Username:    Password:    Remember Me?         

Reverie World Studios Forums - View Single Post - The Elvish Tree of Plenty
View Single Post
  #2  
Old 01-27-2014, 09:03 AM
Langor's Avatar
Langor Langor is offline
QA, Junior Game Designer
 
Join Date: Jan 2014
Location: Ft Lewis, WA. USA.
Posts: 364
Langor is just above average reputation
Default

First off I would like to say I love discussing game ideas. So on to it!

Lets break down what your new building does...

Deletes the following buildings:
Sylvan Shrine
Tree Symbios

Units:
Male Wardens

Okay, So now lets look at all the functions compiled from two buildings now do into one.

Increases Resource Cap (I am assuming because that's what Sylvan Shrine does)
Builds Forest Spirits (Provides Wood)
Builds Deer (Provides food)
Builds Unicorns (No gold income now, provides food by eating unicorns (elves way?)
Now has a stone trickle
Increase resource income while Female Warden is present


Pros:
I can make one building to do all functions. In fact, I would make about 14 of these buildings to make an insane income and high resource cap.
One building to upgrade reduces total crown costs to city.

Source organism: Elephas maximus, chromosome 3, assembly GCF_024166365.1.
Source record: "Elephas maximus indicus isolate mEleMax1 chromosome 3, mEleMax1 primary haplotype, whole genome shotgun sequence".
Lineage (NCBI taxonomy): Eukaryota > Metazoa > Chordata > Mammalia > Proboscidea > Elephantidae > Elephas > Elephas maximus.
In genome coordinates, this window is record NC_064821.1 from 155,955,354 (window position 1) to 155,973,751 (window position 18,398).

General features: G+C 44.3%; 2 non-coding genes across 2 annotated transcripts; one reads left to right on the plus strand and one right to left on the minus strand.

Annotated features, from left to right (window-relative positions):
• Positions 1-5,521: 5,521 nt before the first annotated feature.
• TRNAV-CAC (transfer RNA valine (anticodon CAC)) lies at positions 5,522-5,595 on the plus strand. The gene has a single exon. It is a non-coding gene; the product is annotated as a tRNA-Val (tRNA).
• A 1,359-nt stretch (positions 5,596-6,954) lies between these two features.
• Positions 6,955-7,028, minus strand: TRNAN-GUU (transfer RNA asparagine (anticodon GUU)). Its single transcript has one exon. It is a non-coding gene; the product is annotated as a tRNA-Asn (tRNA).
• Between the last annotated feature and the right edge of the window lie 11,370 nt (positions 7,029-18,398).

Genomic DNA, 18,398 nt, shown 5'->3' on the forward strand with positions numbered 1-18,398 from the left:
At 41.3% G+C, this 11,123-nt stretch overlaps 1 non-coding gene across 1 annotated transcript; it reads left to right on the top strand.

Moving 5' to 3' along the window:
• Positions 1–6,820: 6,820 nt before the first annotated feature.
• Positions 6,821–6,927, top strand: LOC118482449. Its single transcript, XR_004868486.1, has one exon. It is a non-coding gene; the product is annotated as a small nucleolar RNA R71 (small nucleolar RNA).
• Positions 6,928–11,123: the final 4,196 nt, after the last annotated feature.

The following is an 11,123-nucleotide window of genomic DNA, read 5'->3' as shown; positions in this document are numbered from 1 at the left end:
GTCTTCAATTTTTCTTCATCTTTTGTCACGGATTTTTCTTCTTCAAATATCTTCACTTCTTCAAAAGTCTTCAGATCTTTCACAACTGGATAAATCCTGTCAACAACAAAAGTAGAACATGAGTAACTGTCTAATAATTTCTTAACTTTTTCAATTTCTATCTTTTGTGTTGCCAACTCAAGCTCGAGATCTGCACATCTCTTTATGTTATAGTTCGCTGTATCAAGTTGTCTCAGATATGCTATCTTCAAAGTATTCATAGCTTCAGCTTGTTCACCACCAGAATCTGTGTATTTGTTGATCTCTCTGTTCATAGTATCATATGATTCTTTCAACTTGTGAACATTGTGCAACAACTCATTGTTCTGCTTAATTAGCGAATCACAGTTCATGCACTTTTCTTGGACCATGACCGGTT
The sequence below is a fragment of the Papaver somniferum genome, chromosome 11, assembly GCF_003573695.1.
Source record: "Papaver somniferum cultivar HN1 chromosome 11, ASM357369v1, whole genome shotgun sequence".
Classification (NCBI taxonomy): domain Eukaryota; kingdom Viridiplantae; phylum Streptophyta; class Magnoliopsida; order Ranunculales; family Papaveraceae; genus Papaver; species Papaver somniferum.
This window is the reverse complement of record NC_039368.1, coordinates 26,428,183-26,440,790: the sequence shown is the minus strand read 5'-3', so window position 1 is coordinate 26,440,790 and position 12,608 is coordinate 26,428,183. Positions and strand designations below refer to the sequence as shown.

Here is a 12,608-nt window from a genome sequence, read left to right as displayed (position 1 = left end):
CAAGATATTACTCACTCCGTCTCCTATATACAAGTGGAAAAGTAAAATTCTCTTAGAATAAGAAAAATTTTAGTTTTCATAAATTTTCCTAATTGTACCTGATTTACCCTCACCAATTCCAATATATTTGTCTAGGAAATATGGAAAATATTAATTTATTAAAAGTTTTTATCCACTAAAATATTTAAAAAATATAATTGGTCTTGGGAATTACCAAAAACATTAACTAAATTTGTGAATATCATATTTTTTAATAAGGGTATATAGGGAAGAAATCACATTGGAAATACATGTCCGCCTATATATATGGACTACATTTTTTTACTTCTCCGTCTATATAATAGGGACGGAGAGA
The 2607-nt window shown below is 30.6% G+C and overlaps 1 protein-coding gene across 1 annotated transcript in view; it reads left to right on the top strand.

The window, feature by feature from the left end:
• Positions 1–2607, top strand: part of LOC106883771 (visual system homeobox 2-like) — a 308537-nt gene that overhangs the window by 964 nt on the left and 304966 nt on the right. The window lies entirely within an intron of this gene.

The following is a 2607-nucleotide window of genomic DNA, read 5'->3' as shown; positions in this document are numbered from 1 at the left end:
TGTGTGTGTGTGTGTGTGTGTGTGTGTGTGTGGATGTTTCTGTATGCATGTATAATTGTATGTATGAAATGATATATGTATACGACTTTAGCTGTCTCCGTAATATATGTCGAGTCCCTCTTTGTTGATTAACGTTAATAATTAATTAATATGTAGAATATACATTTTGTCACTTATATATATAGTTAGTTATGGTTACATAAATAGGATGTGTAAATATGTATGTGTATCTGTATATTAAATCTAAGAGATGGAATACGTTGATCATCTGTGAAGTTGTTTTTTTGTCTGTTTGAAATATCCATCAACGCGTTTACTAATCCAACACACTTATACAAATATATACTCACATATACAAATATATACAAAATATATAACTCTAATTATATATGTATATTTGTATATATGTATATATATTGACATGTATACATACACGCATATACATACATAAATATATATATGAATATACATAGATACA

Now that I do not have to have miners I can focus my population cap on city defense units.

Cons:
I go to hell for eating unicorns. This is an elvish sin.


Now, what will we have to do to the other two races so they are equally balanced to our new elves faction building? Have you played them yet? I am sure they will complain because elves will now only have to build one building for resources but also they will not have to spend as many crowns in research. Also, they will complain a bunch because they will have to use half their population cap on miners while we will have a full army defending our cities.

But other than that I play Evles and I am all for it.


PS: As is it would be way too over powered. What changes could we make to your idea to put it more in line with the other factions? I am always open to discussion.
__________________
If I always appear prepared, it is because before entering on an undertaking, I have meditated for long and foreseen what may occur.
--Napoleon Bonaparte, 1831
Reply With Quote